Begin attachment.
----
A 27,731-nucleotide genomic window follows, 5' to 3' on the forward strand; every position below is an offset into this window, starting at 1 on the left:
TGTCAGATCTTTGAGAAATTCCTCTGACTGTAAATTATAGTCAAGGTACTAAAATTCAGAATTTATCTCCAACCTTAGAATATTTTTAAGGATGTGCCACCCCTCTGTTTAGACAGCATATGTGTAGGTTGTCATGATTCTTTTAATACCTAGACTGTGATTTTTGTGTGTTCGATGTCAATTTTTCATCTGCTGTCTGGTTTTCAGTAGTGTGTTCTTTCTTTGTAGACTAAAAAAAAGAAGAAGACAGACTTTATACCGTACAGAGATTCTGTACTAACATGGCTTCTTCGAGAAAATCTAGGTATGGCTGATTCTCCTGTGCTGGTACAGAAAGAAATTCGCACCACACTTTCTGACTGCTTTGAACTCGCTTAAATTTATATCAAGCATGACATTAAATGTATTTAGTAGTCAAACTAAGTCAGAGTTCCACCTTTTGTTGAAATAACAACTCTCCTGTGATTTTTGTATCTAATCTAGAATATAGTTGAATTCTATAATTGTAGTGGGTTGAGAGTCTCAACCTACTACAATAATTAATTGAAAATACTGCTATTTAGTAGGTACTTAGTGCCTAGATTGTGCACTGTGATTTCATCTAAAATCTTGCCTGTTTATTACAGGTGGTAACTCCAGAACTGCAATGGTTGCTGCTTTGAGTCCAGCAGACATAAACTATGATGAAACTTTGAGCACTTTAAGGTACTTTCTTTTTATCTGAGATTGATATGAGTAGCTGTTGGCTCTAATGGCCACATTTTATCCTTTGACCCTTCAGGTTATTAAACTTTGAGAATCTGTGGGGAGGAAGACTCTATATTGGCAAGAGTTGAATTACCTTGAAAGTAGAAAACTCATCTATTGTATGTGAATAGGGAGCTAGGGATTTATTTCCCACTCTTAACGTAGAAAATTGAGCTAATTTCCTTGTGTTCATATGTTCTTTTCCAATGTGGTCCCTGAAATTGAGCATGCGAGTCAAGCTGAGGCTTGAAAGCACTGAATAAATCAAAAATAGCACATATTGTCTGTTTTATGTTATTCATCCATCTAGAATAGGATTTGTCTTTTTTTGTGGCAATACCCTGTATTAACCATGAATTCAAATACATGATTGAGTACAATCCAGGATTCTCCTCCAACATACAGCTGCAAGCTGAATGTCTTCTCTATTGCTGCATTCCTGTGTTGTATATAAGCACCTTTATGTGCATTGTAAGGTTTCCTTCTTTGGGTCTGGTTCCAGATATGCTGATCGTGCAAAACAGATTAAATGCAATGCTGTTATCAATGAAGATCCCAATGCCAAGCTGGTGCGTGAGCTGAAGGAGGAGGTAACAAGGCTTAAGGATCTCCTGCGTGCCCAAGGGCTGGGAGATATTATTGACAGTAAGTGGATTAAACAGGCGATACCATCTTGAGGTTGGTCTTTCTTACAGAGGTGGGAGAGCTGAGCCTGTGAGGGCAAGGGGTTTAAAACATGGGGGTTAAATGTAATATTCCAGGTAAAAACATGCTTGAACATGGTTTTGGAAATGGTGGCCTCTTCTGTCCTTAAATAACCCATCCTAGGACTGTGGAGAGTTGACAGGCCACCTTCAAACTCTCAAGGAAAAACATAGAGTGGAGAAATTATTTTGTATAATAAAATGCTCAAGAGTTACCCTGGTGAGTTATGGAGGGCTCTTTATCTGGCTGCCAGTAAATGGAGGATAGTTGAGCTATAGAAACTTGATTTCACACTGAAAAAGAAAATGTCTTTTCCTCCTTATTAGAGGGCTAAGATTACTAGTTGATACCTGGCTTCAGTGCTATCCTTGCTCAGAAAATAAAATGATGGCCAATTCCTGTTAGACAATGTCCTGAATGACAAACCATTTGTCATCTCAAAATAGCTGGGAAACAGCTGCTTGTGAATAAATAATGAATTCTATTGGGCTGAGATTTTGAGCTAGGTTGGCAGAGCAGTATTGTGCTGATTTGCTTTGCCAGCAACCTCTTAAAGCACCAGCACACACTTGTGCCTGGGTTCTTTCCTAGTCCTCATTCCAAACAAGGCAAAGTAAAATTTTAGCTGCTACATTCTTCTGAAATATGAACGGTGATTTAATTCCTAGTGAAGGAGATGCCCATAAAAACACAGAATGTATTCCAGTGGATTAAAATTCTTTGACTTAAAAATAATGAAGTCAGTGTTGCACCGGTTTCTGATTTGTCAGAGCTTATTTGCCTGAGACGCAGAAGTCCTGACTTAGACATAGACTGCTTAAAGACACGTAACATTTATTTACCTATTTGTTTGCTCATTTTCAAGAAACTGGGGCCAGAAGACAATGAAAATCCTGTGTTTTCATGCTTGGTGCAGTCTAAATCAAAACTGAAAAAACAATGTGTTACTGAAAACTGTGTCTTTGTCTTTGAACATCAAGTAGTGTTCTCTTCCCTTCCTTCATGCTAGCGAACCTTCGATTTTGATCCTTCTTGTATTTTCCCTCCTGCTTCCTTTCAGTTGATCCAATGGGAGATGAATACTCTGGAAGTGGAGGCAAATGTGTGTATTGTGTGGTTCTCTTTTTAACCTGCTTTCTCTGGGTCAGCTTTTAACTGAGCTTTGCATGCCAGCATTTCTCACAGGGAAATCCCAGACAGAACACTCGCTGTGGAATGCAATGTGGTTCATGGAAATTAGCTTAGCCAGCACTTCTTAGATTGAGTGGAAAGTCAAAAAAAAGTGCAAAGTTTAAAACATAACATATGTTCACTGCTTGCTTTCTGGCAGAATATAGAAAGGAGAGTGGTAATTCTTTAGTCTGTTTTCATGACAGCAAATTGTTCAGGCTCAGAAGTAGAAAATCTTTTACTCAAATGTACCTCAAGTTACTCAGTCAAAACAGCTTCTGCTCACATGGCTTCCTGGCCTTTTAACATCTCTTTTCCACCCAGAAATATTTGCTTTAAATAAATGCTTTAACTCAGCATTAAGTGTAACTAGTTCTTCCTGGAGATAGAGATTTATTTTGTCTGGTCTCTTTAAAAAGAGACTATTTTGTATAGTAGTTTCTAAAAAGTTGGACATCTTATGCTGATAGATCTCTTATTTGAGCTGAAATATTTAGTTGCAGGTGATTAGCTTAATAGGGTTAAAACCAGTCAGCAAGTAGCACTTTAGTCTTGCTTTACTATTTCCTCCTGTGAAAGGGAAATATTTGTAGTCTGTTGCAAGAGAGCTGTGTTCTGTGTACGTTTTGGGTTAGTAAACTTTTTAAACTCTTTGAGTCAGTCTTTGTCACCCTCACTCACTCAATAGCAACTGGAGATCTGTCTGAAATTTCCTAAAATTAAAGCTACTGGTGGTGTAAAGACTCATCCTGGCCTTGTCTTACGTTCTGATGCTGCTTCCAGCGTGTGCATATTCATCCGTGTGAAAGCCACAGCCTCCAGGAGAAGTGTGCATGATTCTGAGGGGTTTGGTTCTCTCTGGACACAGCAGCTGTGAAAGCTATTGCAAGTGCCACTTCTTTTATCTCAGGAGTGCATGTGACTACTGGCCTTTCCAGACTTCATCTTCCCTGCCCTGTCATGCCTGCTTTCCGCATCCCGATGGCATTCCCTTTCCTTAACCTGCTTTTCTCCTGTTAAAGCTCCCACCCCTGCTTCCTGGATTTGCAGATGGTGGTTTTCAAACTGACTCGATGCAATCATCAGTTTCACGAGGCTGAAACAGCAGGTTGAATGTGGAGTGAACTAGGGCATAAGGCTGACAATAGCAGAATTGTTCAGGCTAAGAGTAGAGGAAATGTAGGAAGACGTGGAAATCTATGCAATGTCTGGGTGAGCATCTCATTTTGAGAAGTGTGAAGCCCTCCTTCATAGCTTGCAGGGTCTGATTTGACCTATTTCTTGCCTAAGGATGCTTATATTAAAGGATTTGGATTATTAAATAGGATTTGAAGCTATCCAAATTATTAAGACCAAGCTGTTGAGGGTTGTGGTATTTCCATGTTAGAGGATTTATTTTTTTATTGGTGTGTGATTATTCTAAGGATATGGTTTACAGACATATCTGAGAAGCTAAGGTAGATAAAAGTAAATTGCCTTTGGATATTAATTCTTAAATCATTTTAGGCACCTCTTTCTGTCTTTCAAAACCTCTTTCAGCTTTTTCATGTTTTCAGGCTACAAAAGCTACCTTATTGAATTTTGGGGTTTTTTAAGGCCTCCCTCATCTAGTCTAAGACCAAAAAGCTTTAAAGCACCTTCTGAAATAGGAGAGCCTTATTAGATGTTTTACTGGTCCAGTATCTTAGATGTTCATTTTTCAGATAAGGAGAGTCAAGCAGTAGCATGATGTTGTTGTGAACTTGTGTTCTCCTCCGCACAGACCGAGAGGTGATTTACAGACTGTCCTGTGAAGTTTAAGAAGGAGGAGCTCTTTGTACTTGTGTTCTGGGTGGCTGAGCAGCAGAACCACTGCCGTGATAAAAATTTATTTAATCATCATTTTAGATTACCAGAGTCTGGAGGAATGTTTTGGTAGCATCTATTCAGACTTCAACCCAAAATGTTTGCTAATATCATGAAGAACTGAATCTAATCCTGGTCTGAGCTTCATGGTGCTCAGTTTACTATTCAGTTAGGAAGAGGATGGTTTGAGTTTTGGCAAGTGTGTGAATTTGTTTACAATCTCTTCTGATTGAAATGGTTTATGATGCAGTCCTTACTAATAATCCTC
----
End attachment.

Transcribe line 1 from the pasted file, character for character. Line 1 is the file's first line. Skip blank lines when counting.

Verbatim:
A 27,731-nucleotide genomic window follows, 5' to 3' on the forward strand; every position below is an offset into this window, starting at 1 on the left: